sábado, 12 de noviembre de 2016

Seguridad del paciente / Patient safety

Noviembre 12, 2016. No. 2506





Promoviendo una cultura de seguridad
Promoting a Culture of Safety.
Anesth Prog. 2016 Spring;63(1):1-2. doi: 10.2344/0003-3006-63.1.1.
Actitudes frente a la cultura de seguridad del paciente en el ámbito hospitalario y variables correlacionadas.
Attitudes towards patient safety culture in a hospital setting and related variables
Gac Sanit. 2016 Oct 14. pii: S0213-9111(16)30177-7. doi: 10.1016/j.gaceta.2016.07.019. [Epub ahead of print]
Abstract
OBJECTIVE: To describe attitudes towards patient safety culture among workers in a hospital setting and determine the influence of socio-demographic and professional variables. METHODS: The Hospital Survey on Patient Safety Culture was distributed among a sample of professionals and nursing assistants. A dimension was considered a strength if positive responses exceeded 75% and an opportunity for improvement if more than 50% of responses were negative. RESULTS: 59% (n=123) of respondents rated safety between 7 and 8. 53% (n=103) stated that they had not used the notification system to report any incidents in the previous twelve months. The strength identified was "teamwork in the unit/service" and the opportunity for improvement was "staffing". A more positive attitude was observed in outpatient services and among nursing professionals and part-time staff. CONCLUSIONS: This study has allowed us to determine the rating of the hospital in patient safety culture. This is vital for developing improvement strategies.
KEYWORDS: Actitud de los profesionales sanitarios; Administración de la seguridad; Attitude of health personnel; Cultura organizativa; Organizational culture; Patient safety; Safety management; Seguridad del paciente
Desarrollo y pruebas de Baylor Scott & White Health "Actitudes y Prácticas de la Encuesta de Seguridad del Paciente".
Development and testing of Baylor Scott & White Health's "Attitudes and Practices of Patient SafetySurvey".
Proc (Bayl Univ Med Cent). 2016 Oct;29(4):367-370.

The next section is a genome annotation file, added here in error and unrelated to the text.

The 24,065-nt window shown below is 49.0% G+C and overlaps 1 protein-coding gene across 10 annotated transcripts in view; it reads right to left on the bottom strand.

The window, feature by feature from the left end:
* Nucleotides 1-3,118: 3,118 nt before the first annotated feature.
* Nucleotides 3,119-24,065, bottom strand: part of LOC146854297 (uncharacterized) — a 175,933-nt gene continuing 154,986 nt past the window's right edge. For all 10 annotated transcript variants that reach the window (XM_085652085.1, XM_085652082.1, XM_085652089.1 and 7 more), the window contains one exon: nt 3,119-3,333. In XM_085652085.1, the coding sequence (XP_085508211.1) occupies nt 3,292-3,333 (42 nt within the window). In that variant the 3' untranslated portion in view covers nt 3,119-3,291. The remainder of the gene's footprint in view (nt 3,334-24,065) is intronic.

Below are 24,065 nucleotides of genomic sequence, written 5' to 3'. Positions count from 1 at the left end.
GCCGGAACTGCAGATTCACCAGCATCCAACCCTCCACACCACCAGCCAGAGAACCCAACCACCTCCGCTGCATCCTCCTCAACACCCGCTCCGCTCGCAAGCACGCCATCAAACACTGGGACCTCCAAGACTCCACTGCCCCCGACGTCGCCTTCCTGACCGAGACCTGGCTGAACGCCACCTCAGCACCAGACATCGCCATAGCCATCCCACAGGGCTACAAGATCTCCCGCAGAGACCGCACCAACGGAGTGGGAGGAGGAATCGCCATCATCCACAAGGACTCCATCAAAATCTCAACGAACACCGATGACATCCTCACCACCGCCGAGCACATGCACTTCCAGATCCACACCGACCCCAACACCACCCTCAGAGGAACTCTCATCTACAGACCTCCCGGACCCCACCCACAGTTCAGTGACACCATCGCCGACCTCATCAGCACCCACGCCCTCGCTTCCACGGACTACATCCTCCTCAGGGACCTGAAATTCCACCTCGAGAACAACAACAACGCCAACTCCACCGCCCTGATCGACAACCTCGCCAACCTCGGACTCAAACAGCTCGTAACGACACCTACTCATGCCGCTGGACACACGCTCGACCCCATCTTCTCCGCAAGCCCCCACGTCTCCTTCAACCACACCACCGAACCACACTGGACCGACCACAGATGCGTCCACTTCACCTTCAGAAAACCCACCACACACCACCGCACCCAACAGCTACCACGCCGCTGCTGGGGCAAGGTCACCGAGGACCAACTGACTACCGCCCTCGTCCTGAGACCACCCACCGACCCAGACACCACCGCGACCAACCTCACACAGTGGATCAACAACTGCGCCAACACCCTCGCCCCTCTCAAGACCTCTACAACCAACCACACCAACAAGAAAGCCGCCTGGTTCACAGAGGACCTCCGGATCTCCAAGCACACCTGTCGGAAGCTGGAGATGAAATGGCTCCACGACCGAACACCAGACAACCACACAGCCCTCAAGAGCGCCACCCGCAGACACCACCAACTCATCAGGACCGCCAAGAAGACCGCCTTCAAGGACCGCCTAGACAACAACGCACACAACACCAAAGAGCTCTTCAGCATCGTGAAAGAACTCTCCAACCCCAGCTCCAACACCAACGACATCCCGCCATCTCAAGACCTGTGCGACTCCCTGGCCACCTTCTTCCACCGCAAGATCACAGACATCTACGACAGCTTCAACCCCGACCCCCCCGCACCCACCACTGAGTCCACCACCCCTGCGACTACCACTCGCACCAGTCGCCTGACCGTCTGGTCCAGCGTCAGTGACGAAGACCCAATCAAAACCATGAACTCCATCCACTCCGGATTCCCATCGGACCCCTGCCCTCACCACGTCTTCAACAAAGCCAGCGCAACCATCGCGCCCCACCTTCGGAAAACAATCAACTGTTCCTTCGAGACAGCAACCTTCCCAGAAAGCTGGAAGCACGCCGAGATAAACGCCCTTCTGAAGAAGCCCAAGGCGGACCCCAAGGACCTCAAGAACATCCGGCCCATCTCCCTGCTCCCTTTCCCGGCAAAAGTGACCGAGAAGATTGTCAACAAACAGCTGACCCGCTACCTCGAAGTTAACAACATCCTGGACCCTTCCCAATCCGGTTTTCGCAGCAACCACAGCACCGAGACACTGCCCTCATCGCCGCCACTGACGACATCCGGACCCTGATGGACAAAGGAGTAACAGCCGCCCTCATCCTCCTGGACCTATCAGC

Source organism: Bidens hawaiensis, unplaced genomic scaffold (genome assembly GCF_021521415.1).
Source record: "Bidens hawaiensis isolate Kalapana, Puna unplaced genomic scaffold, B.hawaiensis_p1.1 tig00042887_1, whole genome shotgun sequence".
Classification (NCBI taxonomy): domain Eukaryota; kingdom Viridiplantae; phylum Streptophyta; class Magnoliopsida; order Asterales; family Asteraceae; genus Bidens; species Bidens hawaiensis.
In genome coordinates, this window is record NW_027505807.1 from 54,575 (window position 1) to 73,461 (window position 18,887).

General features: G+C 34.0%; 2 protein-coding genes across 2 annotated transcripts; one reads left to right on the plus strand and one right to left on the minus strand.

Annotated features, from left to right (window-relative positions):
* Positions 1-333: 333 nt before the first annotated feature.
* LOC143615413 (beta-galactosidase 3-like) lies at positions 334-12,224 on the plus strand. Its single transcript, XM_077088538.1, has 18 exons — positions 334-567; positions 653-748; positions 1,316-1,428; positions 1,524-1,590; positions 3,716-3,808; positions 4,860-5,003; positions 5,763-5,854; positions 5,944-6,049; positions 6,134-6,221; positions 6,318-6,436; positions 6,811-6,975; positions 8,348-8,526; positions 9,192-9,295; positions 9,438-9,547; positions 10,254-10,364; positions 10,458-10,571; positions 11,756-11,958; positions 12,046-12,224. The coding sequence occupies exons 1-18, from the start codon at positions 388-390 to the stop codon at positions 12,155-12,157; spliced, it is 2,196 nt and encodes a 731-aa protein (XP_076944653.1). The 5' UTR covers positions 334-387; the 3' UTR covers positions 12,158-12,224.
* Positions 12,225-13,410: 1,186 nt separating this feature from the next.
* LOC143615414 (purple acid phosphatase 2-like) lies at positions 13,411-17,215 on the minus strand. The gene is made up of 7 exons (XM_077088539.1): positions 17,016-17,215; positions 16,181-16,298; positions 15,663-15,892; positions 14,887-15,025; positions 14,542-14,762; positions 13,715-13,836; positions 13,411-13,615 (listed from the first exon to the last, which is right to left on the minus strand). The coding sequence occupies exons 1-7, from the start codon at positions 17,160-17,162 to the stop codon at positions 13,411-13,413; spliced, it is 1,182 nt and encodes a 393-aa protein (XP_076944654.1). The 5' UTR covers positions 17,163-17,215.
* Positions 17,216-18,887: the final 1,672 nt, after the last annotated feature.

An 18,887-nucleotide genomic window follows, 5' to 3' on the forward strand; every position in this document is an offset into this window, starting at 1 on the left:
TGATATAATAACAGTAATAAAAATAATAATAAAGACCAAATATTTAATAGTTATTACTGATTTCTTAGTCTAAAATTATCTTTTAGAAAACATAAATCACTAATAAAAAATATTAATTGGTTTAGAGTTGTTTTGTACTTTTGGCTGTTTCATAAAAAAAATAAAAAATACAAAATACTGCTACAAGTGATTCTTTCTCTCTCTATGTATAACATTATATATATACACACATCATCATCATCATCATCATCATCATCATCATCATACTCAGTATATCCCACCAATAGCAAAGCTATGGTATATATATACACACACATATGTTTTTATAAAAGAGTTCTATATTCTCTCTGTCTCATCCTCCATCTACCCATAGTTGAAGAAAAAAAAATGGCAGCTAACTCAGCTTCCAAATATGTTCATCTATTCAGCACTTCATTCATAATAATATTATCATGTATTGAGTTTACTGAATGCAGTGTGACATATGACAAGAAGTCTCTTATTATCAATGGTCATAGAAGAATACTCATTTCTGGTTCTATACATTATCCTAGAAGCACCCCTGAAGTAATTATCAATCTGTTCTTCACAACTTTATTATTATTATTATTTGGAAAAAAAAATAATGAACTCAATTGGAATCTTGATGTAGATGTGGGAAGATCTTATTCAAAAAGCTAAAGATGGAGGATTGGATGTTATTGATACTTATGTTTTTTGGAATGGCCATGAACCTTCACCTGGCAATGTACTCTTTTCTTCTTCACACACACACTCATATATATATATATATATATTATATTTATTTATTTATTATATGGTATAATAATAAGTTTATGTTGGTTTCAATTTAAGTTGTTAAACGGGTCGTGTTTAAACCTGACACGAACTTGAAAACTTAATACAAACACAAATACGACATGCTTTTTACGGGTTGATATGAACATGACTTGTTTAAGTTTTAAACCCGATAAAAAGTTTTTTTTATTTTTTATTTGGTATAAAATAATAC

Abstract
Improving the quality of patient care requires a culture attuned to safety. We describe the development, implementation, and psychometric evaluation of the Attitudes and Practices of Patient Safety Survey (APPSS) within the Baylor Scott & White Health system. The APPSS was designed to enable safety culture data to be collected and aggregated at the unit level to identify high-priority needs. The survey, with 27 Likert-scale core questions divided into 4 concept domains and 2 open-ended questions, was administered electronically to employees with direct patient care responsibilities (n = 16,950). The 2015 response rate was 50.4%. The Cronbach's α values for the four domains ranged from 0.78 to 0.90, indicating strong internal consistency. Confirmatory factor analysis results were mixed but were comparable to those of established safety culture surveys. Over the years, the adaptability of the APPSS has proven helpful to administrative and clinical leaders alike, and the survey responses have led to the creation of programs to improve the organization's patient safety culture. In conclusion, the APPSS provides a reliable measure of patient safety culture and may be useful to other health care organizations seeking to improve the quality and safety of the care they provide.
Evaluación de la cultura de la seguridad del paciente: ¿qué herramientas para los estudiantes de medicina?
Assessment of patient safety culture: what tools for medical students?
Chaneliere M1,2,3,4, Jacquet F5, Occelli P5,6, Touzet S5,6, Siranyan V7,5, Colin C7,5,6.
BMC Med Educ. 2016 Sep 29;16(1):255.
Abstract
BACKGROUND: The assessment of patient safety culture refers mainly to surveys exploring the perceptions of health professionals in hospitals. These surveys have less relevance when considering the assessment of the patient safety culture of medical students, especially at university or medical school. They are indeed not fully integrated in care units and constitute a heterogeneous population. This work aimed to find appropriate assessment tools of the patient safety culture of medical students. CONCLUSIONS: We recommend using Wetzel's survey for making an overall assessment of the patient safety culture of medical students at university. In a specific purpose-e.g. to assess an educational program on medical error disclosure-the authors recommend to determine which dimensions of patient safety will be taught, to select the best assessment tool. Learning on patient safety should however be considered beyond the university. International translations of tools are required to create databases allowing comparative studies.
KEYWORDS: Assessment; Medical student; Patient safety culture; Survey

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